public by allowing law enforcement to devote more time, manpower and equipment to higher-priority tasks.

A Good Fit for Privatization
From a public policy perspective, expecting police to respond to unverified security alarms is an unnecessary consumption of taxpayer dollars and law enforcement resources. In the United States in 2002, police responded to approximately 36 million alarm activations at an estimated
cost of $1.8 billion. In fact, the vast majority of the calls – between 94 and 98 percent (higher in some jurisdictions) – were false. Research suggests that the most common causes of false alarms are:

  • User errors – e.g., typing incorrect keypad codes, leaving doors or windows open when
    activating alarms, pets, and inadequate employee training.
  • Faulty or inappropriately selected equipment.
  • Poor installation, including failure to install motion detectors in “sensible” areas or at
    appropriate heights.

Conversely, a recent survey of VAR policies across 20 U.S. jurisdictions revealed that the police enjoyed significant time and manpower savings after such policies were implemented.Before Milwaukee instituted a VAR policy in 2004, police responded to 30,000 burglar alarms per year – 97 percent of which were false. Annually, false alarms in Milwaukee consumed the time of up to 150 police at a cost of over $1.1 million. In 2012, by contrast, the number of alarms to which Milwaukee police responded dropped to 620 – only 38 percent of which were fasle.

Salt Lake City’s VAR policy reduced police response times to high-priority emergency calls by an average of two minutes, and nearly 8,500 officer hours were freed for other priorities. In fact, every municipality surveyed reported significant time savings for police as well as an increased ability to respond promptly to emergency calls.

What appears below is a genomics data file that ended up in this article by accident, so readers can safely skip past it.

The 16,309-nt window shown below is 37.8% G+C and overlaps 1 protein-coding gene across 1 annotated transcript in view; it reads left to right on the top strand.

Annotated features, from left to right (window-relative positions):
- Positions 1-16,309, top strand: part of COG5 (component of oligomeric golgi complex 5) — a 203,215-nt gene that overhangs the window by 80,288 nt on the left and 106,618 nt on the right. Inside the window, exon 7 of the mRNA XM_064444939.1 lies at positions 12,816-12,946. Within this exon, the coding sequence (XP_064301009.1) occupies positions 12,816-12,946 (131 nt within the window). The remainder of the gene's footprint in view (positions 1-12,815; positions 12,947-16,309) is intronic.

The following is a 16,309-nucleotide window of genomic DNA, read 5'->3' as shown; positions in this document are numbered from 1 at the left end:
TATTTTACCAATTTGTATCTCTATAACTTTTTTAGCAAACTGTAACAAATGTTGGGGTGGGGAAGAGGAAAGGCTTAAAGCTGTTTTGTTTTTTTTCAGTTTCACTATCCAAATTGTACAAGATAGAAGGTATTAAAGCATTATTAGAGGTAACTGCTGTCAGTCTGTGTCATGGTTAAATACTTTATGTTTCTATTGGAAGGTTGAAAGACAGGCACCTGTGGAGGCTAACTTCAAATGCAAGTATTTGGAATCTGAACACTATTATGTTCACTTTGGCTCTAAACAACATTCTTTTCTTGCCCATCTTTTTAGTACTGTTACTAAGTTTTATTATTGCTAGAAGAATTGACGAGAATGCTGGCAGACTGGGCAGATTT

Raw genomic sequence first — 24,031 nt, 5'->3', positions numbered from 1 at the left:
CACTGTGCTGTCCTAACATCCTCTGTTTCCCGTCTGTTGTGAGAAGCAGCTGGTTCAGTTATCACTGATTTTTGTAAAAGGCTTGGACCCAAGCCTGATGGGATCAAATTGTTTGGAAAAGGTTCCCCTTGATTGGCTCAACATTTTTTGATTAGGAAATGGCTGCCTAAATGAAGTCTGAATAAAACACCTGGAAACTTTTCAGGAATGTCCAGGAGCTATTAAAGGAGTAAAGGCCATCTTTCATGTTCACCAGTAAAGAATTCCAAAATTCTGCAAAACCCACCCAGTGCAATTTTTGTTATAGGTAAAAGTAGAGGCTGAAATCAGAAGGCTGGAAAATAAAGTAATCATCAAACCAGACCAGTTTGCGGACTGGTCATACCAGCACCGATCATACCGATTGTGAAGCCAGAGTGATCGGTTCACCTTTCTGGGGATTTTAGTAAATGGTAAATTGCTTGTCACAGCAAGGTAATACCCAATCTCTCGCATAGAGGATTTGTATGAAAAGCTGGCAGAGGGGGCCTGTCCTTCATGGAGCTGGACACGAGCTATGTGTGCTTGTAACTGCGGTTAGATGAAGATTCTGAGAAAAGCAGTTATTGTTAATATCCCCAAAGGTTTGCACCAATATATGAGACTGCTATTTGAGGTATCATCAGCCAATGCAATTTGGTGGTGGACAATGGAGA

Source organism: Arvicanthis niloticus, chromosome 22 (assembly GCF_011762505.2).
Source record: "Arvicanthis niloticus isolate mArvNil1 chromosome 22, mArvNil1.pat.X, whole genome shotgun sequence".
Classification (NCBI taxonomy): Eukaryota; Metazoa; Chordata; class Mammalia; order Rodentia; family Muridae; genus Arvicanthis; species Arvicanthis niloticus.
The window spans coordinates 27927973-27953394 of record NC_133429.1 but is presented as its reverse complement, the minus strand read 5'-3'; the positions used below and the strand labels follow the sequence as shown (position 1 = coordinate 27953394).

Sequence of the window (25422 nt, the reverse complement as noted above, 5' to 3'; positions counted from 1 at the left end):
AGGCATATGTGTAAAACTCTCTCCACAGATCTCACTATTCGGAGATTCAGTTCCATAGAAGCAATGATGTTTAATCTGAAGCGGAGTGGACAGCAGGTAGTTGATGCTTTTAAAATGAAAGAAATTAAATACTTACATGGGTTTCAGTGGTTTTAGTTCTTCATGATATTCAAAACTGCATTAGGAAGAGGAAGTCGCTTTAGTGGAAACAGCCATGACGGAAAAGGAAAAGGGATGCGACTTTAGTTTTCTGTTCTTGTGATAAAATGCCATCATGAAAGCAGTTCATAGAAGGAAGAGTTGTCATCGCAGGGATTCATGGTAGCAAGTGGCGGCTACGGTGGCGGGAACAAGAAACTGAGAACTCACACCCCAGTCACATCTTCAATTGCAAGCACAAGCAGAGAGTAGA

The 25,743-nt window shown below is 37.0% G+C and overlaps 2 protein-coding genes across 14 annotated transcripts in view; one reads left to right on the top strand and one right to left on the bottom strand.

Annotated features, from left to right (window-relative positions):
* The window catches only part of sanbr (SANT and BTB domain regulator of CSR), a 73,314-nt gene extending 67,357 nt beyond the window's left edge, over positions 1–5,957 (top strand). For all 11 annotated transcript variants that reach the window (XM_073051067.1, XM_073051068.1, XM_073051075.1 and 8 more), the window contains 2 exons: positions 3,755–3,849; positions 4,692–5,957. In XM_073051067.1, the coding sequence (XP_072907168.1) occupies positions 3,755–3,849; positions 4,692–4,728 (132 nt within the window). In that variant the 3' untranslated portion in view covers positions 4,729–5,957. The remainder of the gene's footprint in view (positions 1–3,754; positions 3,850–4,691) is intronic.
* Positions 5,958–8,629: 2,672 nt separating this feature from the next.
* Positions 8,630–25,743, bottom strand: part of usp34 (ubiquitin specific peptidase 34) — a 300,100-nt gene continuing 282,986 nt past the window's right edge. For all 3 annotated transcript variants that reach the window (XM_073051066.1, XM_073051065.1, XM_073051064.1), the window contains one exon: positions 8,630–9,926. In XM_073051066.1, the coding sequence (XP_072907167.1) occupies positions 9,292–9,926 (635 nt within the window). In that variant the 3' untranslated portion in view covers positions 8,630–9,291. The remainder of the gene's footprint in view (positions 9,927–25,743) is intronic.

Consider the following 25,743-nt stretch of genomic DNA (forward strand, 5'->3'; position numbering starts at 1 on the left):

Answering the Alarms
Today it’s easier than ever to remotely detect potential security issues. Consumers can walk into a Home Depot or a Best Buy, and walk out with security systems that are less expensive, more user-friendly and more sophisticated than anything available 15-20 years ago. But if these
alarms activate, who will respond to them, and what will the responders do upon arrival, especially if they encounter a crime in progress? While police are authorized and trained to detain and interrogate criminal suspects, most private security officers are not.

In short, what are the direct costs and benefits to homeowners and businesses of privatizing alarm response?

Until recently, alarm systems were often connected directly to police stations. Today, that’s rarely an option. Increasingly, the only personnel willing and able to respond to alarms are the security officers employed by alarm companies or the consumers themselves.

At larger businesses, security officers may be hired to patrol properties 24/7 or cover particular shifts, maintaining a physical on-site presence for all or part of each day. The problem with staffing an office building, manufacturing facility or distribution center with security personnel